Structural variants, including duplications, insertions, deletions, inversions, and translocations of large blocks of DNA sequence, have been shown to be associated with various human diseases. These variants also frequently occur as somatic alterations in cancer. Identifying and characterizing structural variants in a genome sequence is a challenging task. We propose to develop computational methods to enable comprehensive studies of structural variation in normal and diseased genomes.
In Aim 1 we develop a general computational framework for classification and comparison of structural variants across multiple samples and measurement platforms using a novel geometric and probabilistic approach.
In Aim 2 we design algorithms to maximize the effectiveness of emerging single-molecule sequencing technologies for detecting and assembling complex structural variants and rearranged transcripts.
In Aim 3 we develop algorithms to reconstruct the organization of cancer genomes and investigate how structural variants alter genome organization during somatic evolution. Finally, in Aim 4, we study the population genetics of inversion polymorphisms in the human genome, including their effects on haplotype block structure and whether inversions under selection leave distinctive genetic signatures. We will apply these approaches to data from human, cancer, mouse, and pathogen genomes in collaboration with several biomedical researchers. Successful completion of the proposed studies will facilitate future research of the role of structural variation in human and cancer genetics.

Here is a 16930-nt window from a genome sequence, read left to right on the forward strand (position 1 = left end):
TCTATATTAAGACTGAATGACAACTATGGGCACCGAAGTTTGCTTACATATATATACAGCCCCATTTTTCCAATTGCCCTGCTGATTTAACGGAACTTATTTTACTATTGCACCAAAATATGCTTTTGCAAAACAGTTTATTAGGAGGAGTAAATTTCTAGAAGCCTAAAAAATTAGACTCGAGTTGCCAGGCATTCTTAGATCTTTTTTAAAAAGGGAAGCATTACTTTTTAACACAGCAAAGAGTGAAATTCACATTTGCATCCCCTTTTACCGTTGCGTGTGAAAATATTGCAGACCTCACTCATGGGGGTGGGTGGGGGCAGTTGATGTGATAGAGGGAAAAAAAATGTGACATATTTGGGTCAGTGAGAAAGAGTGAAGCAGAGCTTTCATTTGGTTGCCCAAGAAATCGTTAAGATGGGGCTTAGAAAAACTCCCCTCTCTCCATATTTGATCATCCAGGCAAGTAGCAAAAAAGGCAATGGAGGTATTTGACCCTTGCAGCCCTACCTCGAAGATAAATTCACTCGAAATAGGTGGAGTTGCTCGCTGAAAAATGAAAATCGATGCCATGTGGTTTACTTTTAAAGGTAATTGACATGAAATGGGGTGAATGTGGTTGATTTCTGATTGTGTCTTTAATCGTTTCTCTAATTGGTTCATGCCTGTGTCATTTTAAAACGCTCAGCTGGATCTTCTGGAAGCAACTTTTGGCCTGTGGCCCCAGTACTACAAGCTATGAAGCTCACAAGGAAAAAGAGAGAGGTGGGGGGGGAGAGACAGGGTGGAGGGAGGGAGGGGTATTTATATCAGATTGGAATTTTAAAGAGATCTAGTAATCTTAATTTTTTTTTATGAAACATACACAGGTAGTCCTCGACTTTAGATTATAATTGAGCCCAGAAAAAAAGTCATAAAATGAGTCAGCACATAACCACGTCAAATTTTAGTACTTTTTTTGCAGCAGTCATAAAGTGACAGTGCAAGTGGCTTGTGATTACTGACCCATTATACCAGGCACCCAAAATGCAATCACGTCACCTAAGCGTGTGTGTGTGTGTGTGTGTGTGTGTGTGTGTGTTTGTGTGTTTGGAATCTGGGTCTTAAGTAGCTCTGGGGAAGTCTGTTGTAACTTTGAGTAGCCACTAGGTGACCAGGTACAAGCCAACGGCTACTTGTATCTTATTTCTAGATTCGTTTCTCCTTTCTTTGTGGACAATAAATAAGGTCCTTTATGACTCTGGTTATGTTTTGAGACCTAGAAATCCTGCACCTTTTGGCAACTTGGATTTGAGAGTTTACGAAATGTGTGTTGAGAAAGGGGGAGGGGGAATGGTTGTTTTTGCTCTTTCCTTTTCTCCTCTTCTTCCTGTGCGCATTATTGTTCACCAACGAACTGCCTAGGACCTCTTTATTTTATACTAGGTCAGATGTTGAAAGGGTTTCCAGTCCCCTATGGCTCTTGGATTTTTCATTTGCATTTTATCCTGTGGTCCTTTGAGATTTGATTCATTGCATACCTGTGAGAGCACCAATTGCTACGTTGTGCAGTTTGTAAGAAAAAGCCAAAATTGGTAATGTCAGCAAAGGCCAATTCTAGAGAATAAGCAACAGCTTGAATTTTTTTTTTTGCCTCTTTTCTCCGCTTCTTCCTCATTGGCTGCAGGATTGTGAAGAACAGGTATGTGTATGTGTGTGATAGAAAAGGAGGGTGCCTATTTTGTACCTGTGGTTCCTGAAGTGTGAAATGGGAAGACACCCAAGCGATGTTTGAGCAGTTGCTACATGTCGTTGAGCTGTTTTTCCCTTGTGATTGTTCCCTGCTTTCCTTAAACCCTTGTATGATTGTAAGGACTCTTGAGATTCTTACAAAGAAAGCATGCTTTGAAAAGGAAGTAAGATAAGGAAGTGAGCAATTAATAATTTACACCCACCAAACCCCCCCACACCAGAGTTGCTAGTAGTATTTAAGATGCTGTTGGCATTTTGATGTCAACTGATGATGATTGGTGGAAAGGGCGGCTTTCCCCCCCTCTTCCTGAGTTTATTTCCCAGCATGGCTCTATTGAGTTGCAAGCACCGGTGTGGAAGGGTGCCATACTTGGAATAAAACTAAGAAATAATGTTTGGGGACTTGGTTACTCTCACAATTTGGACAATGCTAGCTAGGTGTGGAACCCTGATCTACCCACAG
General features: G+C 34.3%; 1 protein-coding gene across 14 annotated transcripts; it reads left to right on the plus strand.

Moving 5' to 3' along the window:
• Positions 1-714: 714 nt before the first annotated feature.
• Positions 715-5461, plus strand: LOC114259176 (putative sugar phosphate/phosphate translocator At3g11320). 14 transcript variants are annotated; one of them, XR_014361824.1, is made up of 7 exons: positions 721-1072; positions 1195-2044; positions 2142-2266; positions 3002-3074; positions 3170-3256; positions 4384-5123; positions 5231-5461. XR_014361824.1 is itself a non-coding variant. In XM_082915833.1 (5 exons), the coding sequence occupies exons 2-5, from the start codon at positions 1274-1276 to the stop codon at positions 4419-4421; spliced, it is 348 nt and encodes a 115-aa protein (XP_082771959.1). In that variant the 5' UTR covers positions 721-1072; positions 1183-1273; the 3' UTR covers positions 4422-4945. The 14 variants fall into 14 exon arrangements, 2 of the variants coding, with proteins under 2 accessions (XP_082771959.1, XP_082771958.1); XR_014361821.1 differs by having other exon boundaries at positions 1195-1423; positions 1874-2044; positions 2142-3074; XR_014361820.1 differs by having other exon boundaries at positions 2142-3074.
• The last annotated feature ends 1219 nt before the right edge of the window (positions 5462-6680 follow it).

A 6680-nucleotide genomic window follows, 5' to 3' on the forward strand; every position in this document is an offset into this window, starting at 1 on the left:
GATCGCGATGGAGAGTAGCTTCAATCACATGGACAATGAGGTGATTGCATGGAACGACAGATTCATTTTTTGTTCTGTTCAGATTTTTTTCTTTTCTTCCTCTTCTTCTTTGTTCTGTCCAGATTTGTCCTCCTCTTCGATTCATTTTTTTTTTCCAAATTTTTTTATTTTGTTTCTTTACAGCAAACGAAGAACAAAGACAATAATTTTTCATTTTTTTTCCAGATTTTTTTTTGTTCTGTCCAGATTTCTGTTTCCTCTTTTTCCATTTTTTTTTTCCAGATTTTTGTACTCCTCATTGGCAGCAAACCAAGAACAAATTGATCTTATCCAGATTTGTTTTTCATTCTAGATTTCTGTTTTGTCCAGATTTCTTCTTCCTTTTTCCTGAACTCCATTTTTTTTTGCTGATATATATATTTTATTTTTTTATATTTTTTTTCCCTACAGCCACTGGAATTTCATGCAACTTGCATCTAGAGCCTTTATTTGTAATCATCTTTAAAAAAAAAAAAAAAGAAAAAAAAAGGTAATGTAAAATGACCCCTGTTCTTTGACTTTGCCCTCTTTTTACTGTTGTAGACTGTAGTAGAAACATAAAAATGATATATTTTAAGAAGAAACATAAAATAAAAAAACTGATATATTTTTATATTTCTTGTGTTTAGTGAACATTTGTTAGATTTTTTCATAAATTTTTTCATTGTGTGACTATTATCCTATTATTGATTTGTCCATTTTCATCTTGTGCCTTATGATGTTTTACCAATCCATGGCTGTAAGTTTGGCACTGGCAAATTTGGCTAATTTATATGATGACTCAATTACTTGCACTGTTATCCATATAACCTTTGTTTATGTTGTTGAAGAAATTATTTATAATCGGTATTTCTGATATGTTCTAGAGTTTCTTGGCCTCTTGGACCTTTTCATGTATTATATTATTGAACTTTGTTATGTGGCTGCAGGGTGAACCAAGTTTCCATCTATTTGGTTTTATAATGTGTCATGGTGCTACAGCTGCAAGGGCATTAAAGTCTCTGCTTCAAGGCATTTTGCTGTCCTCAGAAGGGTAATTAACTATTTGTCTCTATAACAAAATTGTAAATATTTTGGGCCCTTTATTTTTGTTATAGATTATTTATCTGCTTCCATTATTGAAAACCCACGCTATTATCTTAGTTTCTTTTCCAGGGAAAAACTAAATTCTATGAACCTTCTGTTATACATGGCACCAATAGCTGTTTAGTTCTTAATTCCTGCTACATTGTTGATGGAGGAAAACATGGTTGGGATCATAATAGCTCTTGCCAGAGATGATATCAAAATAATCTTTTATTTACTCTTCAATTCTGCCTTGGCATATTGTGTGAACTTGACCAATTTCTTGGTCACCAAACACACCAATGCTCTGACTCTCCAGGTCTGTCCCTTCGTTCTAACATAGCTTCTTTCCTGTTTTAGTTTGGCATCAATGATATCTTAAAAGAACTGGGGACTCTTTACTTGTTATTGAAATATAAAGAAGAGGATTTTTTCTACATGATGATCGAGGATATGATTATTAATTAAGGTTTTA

Public Health Relevance

Identifying the inherited genetic differences associated with disease and the acquired mutations that lead to cancer are major challenges in genomics. One important class of such mutations are structural variants, which include duplications, insertions, deletions, inversions, and translocations of large blocks of DNA sequence. These variants have been implicated in several diseases including autism and cancer. New genome technologies are enabling large-scale measurement of these variants, but demand novel computational methods to maximize the information from these measurements. We will develop a number of algorithms to facilitate the identification and characterization of structural variants. These approaches will aid in the discovery of genetic variants that will provide better diagnostics and/or personalized treatments for various diseases.

National Institute of Health (NIH)
National Human Genome Research Institute (NHGRI)
Research Project (R01)
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Genomics, Computational Biology and Technology Study Section (GCAT)
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Brooks, Lisa
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Brown University
Biostatistics & Other Math Sci
Schools of Arts and Sciences
United States
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